Body Stretching, Feel the Wretching, in the Cage!

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On Tuesday I poked some fun at Greg Palast, the investigative reporter who unloaded at great and terrible length after a Daily Kos commenter doubted his big story about Karl Rove plotting to steal the next election by purging the voter rolls. Dalia Lithwick, who knows a lot more about the law and elections than I do, thinks Palast is on to something. Soon-to-be-ex-U.S. Attorney Tim Griffin might have broken the law by using direct mail "caging" to attack legitimate voters. (He did it when working at the RNC, not in the government.)

Vote caging is an illegal trick to suppress minority voters (who tend to vote Democrat) by getting them knocked off the voter rolls if they fail to answer registered mail sent to homes they aren't living at (because they are, say, at college or at war). The Republican National Committee reportedly stopped the practice following a consent decree in a 1986 case. Google the term and you'll quickly arrive at the Wizard of Oz of caging, Greg Palast…

Lithwick praises Palast but notes he dramatically oversold the story.

He is one of many who have repeated the claim that, "In an Aug. 24 e-mail, the Justice Department's Monica Goodling wrote to Sampson, that Griffin's nomination would face opposition in Congress because he was involved 'in massive Republican projects in Florida and elsewhere by which Republicans challenged tens of thousand of absentee votes. Coincidentally, many of those challenged votes were in black precincts.' " Goodling wrote no such thing. That quote is from an article circulated by Goodling on Aug. 24. It's an unfair smear of both Griffin and Goodling (both of whom have proven amply capable of smearing themselves).

This is the problem with Palast's stuff: He over-promises what he has and gusses it up with lots of weird jokes and snark. In his last big post about caging:

'Caging' voters is a crime, a go-to-jail felony.

It isn't a crime unless you can prove racial bias in the list of names you tried to "cage." Palast hasn't done that yet, and the only list he (actually whitehouse.org) has made available is largely black but includes the odd Bauknecht, Eberhardt, and Ligenzowski. Palast also dresses up his story with claims like this:

Our BBC team broke the story at the top of the nightly news everywhere on the planet — except the USA — only because America's news networks simply refused to cover this evidence of the electoral coup d'etat that chose our President in 2004.

The point is that Palast shouldn't be laughed off, and this story could break the U.S. Attorneys scandal wide open, but some less eccentric reporters might want to take it on.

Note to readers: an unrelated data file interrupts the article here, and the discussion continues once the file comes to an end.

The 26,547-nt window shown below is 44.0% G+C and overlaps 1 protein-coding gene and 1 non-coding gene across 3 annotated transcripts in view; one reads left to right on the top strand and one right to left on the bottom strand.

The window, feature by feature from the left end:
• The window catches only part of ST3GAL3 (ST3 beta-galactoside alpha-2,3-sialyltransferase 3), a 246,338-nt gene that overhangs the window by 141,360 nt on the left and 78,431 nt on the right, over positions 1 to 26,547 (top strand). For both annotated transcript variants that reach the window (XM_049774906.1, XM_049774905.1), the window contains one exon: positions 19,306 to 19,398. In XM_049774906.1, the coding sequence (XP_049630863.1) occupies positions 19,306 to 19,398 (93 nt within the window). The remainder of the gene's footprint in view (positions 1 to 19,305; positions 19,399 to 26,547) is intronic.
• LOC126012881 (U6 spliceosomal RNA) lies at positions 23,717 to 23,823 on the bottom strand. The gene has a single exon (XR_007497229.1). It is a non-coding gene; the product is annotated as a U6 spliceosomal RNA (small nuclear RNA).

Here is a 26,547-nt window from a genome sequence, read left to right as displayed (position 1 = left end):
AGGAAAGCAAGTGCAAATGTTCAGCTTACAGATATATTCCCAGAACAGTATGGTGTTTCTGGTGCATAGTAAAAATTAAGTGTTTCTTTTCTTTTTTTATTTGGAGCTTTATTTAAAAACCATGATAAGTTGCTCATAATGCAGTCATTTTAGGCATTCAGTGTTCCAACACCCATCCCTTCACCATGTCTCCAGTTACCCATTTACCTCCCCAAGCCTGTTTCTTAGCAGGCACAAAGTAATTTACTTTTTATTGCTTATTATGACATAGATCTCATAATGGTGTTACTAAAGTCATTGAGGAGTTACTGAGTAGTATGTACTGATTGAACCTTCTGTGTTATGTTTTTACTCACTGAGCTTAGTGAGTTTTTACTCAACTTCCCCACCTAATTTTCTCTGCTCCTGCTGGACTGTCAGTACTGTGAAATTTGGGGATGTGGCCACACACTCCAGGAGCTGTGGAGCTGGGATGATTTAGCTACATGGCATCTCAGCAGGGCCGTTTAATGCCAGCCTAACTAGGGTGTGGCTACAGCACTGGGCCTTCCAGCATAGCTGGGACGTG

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  1. Palast should too be laughed off, have you seen that hair? And Dave, by eccentric, do you mean borderline communist?

  2. Dave Weigal, Jay Carney. Jay Carney, Dave Weigel.

    I’m sure you two have a lot to talk about.

  3. Can we get a FOIA?

  4. only because America’s news networks simply refused to cover this evidence of the electoral coup d’etat that chose our President in 2004

    Yeah, because American news netowrks would never want to portray Bush in a bad light.

  5. You know what would be a worthwhile project for some enterprising journalist?

    Go back through conservative political mags, and find out which ones were pushing the bogus “Democratic voter fraud” stories during the time period that, as we all now know, the Justice Department and RNC (but I repeat myself) were engaging in their campaign of bogus fraud prosecutions, voter roll purges, and other shady practices for which voter fraud was a pretext.

    Heck, a stroll through the H&R archives during the relevant period would turn up a few eager dupes, I’m sure.

  6. “Go back through conservative political mags, and find out which ones were pushing the bogus “Democratic voter fraud” stories”

    Joe do you honestly believe that there is no such thing as “Democratic voter fraud”? Really are you that big of a fanatic? Does it ever cross your mind that perhaps there are people on both sides who are capable of doing lousy things? I really want to know if it is possible for you to admit that Democrats are capable of doing anything unethical much less illegal.

  7. Perhaps it is the way Weigel quoted the stories. I don’t see anything that says that anyoen actually caged anyone. Challenging absentee votes is not caging and of course the Democrats would object to someone involved in Florida in 2000. That is just partisian politics and sour grapes. That doesn’t mean that the person did anything illegal. I don’t see how Democratic opposition means there is something illegal. Perhaps there is something there but it is not clear from the post. Further, Weigel is right about the need for someone else to look into it. Whatever the truth is, a nut like Palast and a fanatic partisian hack like Lithwick are unlikely to find it.